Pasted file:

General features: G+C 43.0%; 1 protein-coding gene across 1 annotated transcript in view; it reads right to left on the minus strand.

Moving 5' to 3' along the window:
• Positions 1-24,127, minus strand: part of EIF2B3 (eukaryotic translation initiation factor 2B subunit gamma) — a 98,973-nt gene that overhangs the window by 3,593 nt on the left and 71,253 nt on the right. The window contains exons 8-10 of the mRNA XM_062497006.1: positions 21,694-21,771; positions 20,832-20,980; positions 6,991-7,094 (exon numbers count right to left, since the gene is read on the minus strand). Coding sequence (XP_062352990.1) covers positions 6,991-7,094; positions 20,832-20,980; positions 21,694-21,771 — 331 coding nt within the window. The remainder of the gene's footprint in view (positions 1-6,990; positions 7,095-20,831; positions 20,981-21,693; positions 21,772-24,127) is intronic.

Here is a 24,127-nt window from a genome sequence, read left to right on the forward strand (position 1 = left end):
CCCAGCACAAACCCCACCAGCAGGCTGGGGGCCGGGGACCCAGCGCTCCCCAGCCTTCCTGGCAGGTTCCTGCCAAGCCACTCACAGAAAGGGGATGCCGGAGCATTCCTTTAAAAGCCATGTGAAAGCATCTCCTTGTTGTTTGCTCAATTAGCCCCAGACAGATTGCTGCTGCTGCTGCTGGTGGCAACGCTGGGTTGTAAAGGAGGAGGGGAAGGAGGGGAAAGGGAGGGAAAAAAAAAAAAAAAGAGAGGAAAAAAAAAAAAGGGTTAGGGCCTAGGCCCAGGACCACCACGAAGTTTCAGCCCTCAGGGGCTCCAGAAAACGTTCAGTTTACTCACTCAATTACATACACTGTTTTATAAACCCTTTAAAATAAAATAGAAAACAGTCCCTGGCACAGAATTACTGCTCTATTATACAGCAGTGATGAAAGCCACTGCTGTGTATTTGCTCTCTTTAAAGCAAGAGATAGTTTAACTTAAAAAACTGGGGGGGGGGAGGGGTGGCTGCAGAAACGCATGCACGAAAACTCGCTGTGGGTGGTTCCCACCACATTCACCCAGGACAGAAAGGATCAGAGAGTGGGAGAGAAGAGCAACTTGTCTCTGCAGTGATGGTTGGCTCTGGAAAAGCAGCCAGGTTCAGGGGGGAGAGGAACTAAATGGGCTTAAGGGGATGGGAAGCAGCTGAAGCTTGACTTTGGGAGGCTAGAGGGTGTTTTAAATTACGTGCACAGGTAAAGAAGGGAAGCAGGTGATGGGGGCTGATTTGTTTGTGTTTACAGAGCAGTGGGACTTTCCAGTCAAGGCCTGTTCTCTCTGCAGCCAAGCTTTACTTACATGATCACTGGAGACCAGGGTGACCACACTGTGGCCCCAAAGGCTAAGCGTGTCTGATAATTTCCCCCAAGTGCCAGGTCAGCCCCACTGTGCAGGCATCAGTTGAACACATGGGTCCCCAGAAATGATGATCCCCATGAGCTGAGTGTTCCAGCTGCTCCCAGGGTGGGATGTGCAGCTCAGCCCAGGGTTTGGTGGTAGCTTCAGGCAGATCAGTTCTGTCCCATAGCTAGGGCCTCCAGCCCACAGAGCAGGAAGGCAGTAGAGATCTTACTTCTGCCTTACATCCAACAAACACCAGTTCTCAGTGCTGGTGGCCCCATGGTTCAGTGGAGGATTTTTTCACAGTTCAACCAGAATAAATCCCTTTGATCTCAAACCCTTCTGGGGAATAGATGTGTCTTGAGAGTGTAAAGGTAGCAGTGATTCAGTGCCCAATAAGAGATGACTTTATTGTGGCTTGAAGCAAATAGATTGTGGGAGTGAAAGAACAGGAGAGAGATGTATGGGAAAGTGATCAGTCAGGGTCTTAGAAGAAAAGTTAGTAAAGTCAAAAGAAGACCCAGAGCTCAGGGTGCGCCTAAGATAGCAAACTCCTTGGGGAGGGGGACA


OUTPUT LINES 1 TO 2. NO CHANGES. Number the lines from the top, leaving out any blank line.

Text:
General features: G+C 43.0%; 1 protein-coding gene across 1 annotated transcript in view; it reads right to left on the minus strand.

Moving 5' to 3' along the window: